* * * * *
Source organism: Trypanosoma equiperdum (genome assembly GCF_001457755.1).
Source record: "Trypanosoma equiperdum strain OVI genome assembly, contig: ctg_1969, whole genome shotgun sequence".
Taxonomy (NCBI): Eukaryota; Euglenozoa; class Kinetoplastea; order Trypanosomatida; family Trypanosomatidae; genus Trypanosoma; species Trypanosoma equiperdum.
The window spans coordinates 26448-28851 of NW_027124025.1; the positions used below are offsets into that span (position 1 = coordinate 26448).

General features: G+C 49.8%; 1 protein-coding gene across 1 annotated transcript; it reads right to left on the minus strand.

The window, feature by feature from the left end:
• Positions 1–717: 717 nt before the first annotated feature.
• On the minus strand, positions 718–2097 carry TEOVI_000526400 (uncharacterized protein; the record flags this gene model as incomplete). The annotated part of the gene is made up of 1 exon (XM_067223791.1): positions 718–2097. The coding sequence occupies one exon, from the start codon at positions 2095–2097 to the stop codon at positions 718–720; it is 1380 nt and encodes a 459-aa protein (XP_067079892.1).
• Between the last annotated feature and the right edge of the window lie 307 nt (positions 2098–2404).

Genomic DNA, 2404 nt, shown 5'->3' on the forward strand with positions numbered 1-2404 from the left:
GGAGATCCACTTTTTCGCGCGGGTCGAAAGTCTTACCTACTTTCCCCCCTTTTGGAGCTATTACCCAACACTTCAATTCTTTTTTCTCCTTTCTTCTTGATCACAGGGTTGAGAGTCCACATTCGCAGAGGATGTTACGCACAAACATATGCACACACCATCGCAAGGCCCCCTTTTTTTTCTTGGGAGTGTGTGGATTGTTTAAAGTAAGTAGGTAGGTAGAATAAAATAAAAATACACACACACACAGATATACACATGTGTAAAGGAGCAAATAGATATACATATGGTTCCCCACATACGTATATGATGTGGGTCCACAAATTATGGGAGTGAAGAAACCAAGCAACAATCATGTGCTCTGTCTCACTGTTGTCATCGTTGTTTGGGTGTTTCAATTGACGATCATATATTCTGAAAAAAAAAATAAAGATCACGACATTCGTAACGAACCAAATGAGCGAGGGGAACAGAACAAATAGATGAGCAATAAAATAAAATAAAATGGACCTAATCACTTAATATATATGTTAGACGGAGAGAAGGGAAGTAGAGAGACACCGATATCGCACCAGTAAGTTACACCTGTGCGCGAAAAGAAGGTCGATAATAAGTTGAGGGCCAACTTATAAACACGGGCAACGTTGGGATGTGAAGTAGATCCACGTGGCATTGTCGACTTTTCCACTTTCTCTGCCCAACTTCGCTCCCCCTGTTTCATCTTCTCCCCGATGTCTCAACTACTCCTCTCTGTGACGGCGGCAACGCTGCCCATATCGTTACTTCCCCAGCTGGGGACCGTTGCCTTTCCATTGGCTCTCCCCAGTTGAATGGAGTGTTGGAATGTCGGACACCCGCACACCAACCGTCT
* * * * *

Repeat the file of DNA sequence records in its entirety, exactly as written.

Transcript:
Source organism: Trypanosoma equiperdum (genome assembly GCF_001457755.1).
Source record: "Trypanosoma equiperdum strain OVI genome assembly, contig: ctg_1969, whole genome shotgun sequence".
Taxonomy (NCBI): Eukaryota; Euglenozoa; class Kinetoplastea; order Trypanosomatida; family Trypanosomatidae; genus Trypanosoma; species Trypanosoma equiperdum.
The window spans coordinates 26448-28851 of NW_027124025.1; the positions used below are offsets into that span (position 1 = coordinate 26448).

General features: G+C 49.8%; 1 protein-coding gene across 1 annotated transcript; it reads right to left on the minus strand.

The window, feature by feature from the left end:
• Positions 1–717: 717 nt before the first annotated feature.
• On the minus strand, positions 718–2097 carry TEOVI_000526400 (uncharacterized protein; the record flags this gene model as incomplete). The annotated part of the gene is made up of 1 exon (XM_067223791.1): positions 718–2097. The coding sequence occupies one exon, from the start codon at positions 2095–2097 to the stop codon at positions 718–720; it is 1380 nt and encodes a 459-aa protein (XP_067079892.1).
• Between the last annotated feature and the right edge of the window lie 307 nt (positions 2098–2404).

Genomic DNA, 2404 nt, shown 5'->3' on the forward strand with positions numbered 1-2404 from the left:
GGAGATCCACTTTTTCGCGCGGGTCGAAAGTCTTACCTACTTTCCCCCCTTTTGGAGCTATTACCCAACACTTCAATTCTTTTTTCTCCTTTCTTCTTGATCACAGGGTTGAGAGTCCACATTCGCAGAGGATGTTACGCACAAACATATGCACACACCATCGCAAGGCCCCCTTTTTTTTCTTGGGAGTGTGTGGATTGTTTAAAGTAAGTAGGTAGGTAGAATAAAATAAAAATACACACACACACAGATATACACATGTGTAAAGGAGCAAATAGATATACATATGGTTCCCCACATACGTATATGATGTGGGTCCACAAATTATGGGAGTGAAGAAACCAAGCAACAATCATGTGCTCTGTCTCACTGTTGTCATCGTTGTTTGGGTGTTTCAATTGACGATCATATATTCTGAAAAAAAAAATAAAGATCACGACATTCGTAACGAACCAAATGAGCGAGGGGAACAGAACAAATAGATGAGCAATAAAATAAAATAAAATGGACCTAATCACTTAATATATATGTTAGACGGAGAGAAGGGAAGTAGAGAGACACCGATATCGCACCAGTAAGTTACACCTGTGCGCGAAAAGAAGGTCGATAATAAGTTGAGGGCCAACTTATAAACACGGGCAACGTTGGGATGTGAAGTAGATCCACGTGGCATTGTCGACTTTTCCACTTTCTCTGCCCAACTTCGCTCCCCCTGTTTCATCTTCTCCCCGATGTCTCAACTACTCCTCTCTGTGACGGCGGCAACGCTGCCCATATCGTTACTTCCCCAGCTGGGGACCGTTGCCTTTCCATTGGCTCTCCCCAGTTGAATGGAGTGTTGGAATGTCGGACACCCGCACACCAACCGTCT